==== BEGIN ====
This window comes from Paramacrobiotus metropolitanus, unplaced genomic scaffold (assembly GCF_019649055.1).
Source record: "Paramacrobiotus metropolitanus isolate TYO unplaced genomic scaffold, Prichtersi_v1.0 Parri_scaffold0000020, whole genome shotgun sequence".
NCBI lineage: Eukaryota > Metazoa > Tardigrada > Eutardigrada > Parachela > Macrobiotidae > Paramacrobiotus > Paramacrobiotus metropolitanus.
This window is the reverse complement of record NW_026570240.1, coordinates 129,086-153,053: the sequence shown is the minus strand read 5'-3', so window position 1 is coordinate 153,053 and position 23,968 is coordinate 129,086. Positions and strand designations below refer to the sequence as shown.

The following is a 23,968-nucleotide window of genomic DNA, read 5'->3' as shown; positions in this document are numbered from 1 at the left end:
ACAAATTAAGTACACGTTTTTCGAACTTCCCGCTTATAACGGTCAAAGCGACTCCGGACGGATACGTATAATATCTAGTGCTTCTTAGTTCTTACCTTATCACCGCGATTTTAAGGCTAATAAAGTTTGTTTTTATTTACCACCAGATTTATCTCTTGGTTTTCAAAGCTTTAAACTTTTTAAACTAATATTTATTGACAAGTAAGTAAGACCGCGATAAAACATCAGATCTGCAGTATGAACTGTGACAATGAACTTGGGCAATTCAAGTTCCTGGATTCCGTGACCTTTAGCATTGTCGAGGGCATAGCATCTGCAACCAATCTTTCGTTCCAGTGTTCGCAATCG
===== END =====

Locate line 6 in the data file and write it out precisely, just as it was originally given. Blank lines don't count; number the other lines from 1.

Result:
ACAAATTAAGTACACGTTTTTCGAACTTCCCGCTTATAACGGTCAAAGCGACTCCGGACGGATACGTATAATATCTAGTGCTTCTTAGTTCTTACCTTATCACCGCGATTTTAAGGCTAATAAAGTTTGTTTTTATTTACCACCAGATTTATCTCTTGGTTTTCAAAGCTTTAAACTTTTTAAACTAATATTTATTGACAAGTAAGTAAGACCGCGATAAAACATCAGATCTGCAGTATGAACTGTGACAATGAACTTGGGCAATTCAAGTTCCTGGATTCCGTGACCTTTAGCATTGTCGAGGGCATAGCATCTGCAACCAATCTTTCGTTCCAGTGTTCGCAATCG